Prayer is an antidote to despair.
Notice I didn’t suggest a promise about depression I can’t guarantee? Truthfully, prayer is not much of an antidote to depression because mostly it’s just not.
Working with depression is a reminder of how chronic it can be and how tough it is to treat. But prayer can help with the lesser evil of despair.
Prayer leads us to call upon God for help and comfort. Prayer sharpens our spirits in the time of suffering. But prayer as an antidote to depression (as if it will rid you of your depression) simply doesn’t seem to be how either prayer or depression works.
I’ve been around enough to know that plenty of people suffer from their dark selves. The poets and the psalmists alike have articulated the words of their pain and from them we recognize our own darkness. Depression can deepen the well of human despair and can heighten your sense of despair.
I have the occasional vantage point of observing some in their times of depression. I’ve sat with them in their darkest moments and thus I’ve been close to my own darkness. I’ve come to recognize the signs of my own dark, shadowy winter where harsh clouds invade my everyday thoughts.
A while back, in a time of anxiety and stress, I went to my physician and listened to her advice and found medicinal help. Her first response when I told her I was ready to take her medical advice? “It’s about time you came to see what most around you already recognize!”
The late Chris Graham pastored the Church of the Savior in Roswell, Georgia. I was the recipient of his hospitality a few springs back when a gathering of ministers made a holy pilgrimage to his church where we gathered at a table with Walter Brueggemann, the noted Old Testament scholar who had become Chris’ close friend.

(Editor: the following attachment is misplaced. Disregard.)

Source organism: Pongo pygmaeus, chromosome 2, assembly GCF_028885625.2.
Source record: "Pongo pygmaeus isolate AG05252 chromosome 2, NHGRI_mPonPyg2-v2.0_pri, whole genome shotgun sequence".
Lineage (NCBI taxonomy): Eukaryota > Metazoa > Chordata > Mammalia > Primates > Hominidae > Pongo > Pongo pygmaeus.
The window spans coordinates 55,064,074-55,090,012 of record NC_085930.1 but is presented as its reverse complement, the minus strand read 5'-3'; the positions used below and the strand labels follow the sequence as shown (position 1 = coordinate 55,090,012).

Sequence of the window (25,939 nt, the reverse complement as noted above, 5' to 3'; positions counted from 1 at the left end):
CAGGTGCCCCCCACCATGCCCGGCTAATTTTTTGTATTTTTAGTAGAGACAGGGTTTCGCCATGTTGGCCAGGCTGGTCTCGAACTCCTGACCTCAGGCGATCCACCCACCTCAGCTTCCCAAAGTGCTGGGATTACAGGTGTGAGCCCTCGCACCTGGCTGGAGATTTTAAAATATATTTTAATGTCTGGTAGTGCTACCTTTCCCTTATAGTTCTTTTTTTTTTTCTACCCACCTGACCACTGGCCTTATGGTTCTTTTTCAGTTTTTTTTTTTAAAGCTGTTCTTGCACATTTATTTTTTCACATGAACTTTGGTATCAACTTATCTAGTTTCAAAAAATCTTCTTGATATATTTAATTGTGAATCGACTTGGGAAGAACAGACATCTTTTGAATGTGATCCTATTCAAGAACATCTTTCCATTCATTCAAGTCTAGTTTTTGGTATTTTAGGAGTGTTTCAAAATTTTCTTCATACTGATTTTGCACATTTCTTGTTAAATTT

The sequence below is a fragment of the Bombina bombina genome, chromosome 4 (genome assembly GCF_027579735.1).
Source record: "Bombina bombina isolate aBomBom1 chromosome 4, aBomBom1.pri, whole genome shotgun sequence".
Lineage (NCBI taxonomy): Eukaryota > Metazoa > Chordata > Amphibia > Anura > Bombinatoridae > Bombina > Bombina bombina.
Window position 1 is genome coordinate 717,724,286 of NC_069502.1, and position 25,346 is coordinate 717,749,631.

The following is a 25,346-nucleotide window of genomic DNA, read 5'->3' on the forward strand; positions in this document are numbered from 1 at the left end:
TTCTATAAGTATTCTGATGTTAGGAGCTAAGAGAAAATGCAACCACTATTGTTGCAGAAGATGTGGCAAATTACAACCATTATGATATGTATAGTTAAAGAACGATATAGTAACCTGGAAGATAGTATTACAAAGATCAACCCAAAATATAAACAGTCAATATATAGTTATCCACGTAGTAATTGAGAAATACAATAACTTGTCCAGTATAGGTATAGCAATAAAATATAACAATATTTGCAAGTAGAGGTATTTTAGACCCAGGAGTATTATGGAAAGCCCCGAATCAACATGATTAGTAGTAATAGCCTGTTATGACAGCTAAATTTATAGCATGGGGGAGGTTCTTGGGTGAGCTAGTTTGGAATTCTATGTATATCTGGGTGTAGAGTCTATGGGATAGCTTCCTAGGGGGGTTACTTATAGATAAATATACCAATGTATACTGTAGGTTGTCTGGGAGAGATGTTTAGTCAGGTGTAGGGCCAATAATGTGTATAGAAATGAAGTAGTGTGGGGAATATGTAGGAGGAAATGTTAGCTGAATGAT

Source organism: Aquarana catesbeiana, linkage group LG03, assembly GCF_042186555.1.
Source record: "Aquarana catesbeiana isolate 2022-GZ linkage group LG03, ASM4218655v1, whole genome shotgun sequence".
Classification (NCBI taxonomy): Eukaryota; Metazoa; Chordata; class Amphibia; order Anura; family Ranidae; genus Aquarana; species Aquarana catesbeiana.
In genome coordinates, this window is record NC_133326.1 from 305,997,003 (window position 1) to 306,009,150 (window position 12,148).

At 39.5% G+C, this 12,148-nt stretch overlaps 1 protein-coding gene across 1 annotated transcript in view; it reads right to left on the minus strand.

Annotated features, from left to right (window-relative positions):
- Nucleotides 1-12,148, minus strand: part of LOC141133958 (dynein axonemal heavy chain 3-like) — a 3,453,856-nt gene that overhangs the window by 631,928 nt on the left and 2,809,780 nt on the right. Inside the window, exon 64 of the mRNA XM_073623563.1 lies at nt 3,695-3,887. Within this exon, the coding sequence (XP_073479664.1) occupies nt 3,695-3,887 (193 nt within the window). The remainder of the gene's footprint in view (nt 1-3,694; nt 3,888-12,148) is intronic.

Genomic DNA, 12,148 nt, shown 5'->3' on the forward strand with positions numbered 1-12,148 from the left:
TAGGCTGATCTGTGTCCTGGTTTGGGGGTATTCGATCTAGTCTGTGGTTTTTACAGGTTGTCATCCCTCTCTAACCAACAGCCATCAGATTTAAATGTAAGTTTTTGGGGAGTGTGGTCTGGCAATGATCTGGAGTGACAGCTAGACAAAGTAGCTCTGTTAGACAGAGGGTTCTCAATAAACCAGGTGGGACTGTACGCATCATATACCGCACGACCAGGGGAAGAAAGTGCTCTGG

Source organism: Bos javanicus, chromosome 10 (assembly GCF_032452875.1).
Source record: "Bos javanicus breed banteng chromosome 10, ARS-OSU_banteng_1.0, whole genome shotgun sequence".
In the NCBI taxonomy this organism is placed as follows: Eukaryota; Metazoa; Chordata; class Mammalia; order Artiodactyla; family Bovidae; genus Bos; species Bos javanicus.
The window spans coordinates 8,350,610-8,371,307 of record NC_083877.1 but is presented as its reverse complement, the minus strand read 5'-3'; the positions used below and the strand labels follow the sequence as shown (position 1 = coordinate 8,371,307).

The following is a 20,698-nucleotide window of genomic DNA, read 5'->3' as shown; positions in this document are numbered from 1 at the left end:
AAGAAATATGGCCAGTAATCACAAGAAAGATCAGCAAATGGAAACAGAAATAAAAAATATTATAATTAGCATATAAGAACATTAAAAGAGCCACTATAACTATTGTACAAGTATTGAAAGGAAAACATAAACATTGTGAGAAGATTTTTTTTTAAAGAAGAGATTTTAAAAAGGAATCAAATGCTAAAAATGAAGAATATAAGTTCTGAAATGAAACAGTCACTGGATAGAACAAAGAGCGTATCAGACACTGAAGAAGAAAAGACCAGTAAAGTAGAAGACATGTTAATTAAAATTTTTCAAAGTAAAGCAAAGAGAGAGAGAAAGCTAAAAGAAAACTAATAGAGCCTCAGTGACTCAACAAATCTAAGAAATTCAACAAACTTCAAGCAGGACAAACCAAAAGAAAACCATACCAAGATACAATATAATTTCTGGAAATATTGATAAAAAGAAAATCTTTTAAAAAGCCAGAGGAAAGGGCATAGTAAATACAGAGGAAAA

While there, Chris led us in a prayer that went something like this:
Now unto God who is able to keep you from stumbling
into that place where people run scared of depression,
where people will do anything to avoid facing depression,
whether it’s from working too hard or playing too hard.
But if you do stumble, there is one who is able to come to you and say,
beneath it all are the “everlasting arms” that can be trusted
with every thought and every emotion that you might ever have.
To the only God our Savior,
through Jesus Christ our Lord,
be glory and power, dominion and majesty,
before all time, now, and forever more.
The act of praying locates us in the ZIP code of help. The New Testament is clear to the church on this subject, “Bear one another’s burdens” (Galatians 6:2).
Note that it doesn’t claim we have the power of prayer to remove those most dire burdens from either yourself or your dear friends. But it does mean we can walk together through the dim light of depression because our companions can make a difference with us and on our behalf.
After serving as bridge pastor at First Congregational Church of St. Louis, Missouri, during the past year, Herron moved recently to Lawrence, Kansas, where he will continue to minister in interim settings. He is author of Living a Narrative Life, Exploring the Power of Stories (Smyth & Helwys, 2019).